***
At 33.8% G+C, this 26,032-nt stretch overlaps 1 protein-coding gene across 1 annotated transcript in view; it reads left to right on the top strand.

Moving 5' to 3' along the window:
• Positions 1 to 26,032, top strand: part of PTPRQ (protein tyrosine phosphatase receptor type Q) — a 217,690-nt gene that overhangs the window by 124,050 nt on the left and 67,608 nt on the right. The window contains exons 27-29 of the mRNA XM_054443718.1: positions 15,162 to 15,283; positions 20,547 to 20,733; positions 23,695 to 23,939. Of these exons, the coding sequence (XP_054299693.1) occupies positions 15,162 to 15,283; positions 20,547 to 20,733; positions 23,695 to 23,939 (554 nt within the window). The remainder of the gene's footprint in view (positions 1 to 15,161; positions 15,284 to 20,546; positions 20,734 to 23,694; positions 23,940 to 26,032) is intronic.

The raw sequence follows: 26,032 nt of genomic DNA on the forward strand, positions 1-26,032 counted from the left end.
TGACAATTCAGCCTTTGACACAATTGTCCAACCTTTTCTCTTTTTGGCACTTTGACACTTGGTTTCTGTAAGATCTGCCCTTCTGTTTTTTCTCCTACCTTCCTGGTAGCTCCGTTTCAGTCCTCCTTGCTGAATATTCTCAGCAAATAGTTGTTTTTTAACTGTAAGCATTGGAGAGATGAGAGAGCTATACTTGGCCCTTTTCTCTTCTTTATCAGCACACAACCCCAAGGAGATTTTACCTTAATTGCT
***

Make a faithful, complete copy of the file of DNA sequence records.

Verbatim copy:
At 33.8% G+C, this 26,032-nt stretch overlaps 1 protein-coding gene across 1 annotated transcript in view; it reads left to right on the top strand.

Moving 5' to 3' along the window:
• Positions 1 to 26,032, top strand: part of PTPRQ (protein tyrosine phosphatase receptor type Q) — a 217,690-nt gene that overhangs the window by 124,050 nt on the left and 67,608 nt on the right. The window contains exons 27-29 of the mRNA XM_054443718.1: positions 15,162 to 15,283; positions 20,547 to 20,733; positions 23,695 to 23,939. Of these exons, the coding sequence (XP_054299693.1) occupies positions 15,162 to 15,283; positions 20,547 to 20,733; positions 23,695 to 23,939 (554 nt within the window). The remainder of the gene's footprint in view (positions 1 to 15,161; positions 15,284 to 20,546; positions 20,734 to 23,694; positions 23,940 to 26,032) is intronic.

The raw sequence follows: 26,032 nt of genomic DNA on the forward strand, positions 1-26,032 counted from the left end.
TGACAATTCAGCCTTTGACACAATTGTCCAACCTTTTCTCTTTTTGGCACTTTGACACTTGGTTTCTGTAAGATCTGCCCTTCTGTTTTTTCTCCTACCTTCCTGGTAGCTCCGTTTCAGTCCTCCTTGCTGAATATTCTCAGCAAATAGTTGTTTTTTAACTGTAAGCATTGGAGAGATGAGAGAGCTATACTTGGCCCTTTTCTCTTCTTTATCAGCACACAACCCCAAGGAGATTTTACCTTAATTGCT